Week 2: Devaluation
What conditions are necessary for a devaluation to improve the BOP? Can a small open economy successfully devalue?
Devaluation happens when official action is taken to raise the domestic currency price of foreign currency under a fixed exchange rate environment. Under fixed exchange rates, central banks buy and sell foreign currency to peg the exchange rate. They do this by running down or adding to their reserves of foreign currency. This essay will explore the running of a devaluation and conclude that the Marshall-Lerner condition needs to be satisfied in order for a devaluation to improve the BOP.
From the end of WW1 until 1973 many of the major countries in the world had fixed exchange rates. For example in the 1960s, the French central bank, the Banque de France was set at 4.90 FF (French Francs) per U.S. dollar and the German central bank, the Bundesbank was set at 4 DM (Deutche Marks) per U.S dollar. These currencies among most other major currencies were made flexible in 1973. However there are still some smaller countries with fixed exchange rates.
The Balance of Payments (BOP) is the record of the transactions of the residents of a country with the rest of the world. The BOP is split into two accounts. The current account describes the transactions in goods, services and transfers. The capital account covers transactions in assets. One of the main macroeconomic objectives of most economies is to run a small current account surplus. This essay will now explain why.
It is considered to be a bad sign to have a current account deficit. For example a current account deficit may be the result of a low saving rate, which results in a high current consumption leading to lower future consumption, implying that future generations bear the burden of low national saving. Other possible causes of a current account deficit include a declining comparative advantage, high propensity to buy imported goods, high dividend payments as a result of foreign investment in the domestic country, lack of productive capacity of domestic firms, falling surplus in an important resource or a high propensity to buy imported goods and services. Clearly these causes are all undesirable, and thus an economy should aim for a current account surplus. However the following analysis will explain why a large persistent current account surplus is undesirable.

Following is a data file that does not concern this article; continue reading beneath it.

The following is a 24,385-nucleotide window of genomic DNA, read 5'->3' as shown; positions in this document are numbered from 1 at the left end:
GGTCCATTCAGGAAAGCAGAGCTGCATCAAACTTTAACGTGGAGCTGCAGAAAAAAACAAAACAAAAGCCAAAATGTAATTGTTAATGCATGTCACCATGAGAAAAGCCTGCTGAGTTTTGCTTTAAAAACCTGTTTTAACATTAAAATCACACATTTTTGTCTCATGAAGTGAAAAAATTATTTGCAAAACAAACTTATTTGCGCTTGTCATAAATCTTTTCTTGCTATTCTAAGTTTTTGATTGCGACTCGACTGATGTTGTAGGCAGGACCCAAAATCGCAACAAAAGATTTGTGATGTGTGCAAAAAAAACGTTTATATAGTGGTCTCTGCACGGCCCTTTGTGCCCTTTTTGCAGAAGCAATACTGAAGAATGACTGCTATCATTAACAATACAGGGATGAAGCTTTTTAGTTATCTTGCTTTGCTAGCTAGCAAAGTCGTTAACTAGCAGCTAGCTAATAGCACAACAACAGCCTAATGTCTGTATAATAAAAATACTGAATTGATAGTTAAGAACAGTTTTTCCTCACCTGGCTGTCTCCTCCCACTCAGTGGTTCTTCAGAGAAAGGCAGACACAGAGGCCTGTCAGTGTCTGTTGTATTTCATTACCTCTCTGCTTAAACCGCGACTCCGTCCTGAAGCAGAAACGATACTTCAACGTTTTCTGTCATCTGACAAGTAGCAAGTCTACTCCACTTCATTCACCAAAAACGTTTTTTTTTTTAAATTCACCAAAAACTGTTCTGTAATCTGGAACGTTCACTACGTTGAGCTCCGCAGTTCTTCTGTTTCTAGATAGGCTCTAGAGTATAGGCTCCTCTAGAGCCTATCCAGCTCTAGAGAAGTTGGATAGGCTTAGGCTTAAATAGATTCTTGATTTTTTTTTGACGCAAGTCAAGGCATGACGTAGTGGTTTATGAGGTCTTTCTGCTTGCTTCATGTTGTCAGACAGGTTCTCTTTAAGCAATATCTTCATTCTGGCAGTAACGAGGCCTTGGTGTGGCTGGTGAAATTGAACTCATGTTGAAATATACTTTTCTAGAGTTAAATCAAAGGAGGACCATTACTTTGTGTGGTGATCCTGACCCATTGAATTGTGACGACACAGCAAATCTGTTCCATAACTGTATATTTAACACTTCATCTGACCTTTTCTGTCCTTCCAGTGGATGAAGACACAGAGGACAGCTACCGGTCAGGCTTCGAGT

One disadvantage of a current account surplus is that one country’s surplus is another’s deficit. The BOP for the world must balance; so all the countries cannot run surpluses simultaneously. If countries with persistently large surpluses do not try to reduce them, then deficit countries will not be able to reduce their deficits. Deficit countries may then resort to import controls, from which all countries will suffer. The Dutch Disease Effect is another disadvantage of a surplus. It gets its name from the discovery of large quantities of natural gas in the 1950s in the Netherlands. Most of this natural gas was exported, leading to a large, Dutch trade surplus. As a result the exchange rate rose, pricing Dutch manufactured goods out of export markets. Many economists believe that the discovery of North Sea oil by the UK has led to this effect in this country. Finally a large persistent surplus is highly likely to lead to domestic inflation. A surplus on the BOP tends to increase the money supply, causing the country’s currency to be in short supply on the foreign exchange markets, leading to a rise in the exchange rate. To prevent the exchange rate rising, the government must sell their own currency and buy other currencies, which are then added to the reserves. But because more of the country’s currency is issued, the money supply must >circulation (V) and Number of Transactions (T) are constant then explains that money price levels will rise, causing inflation.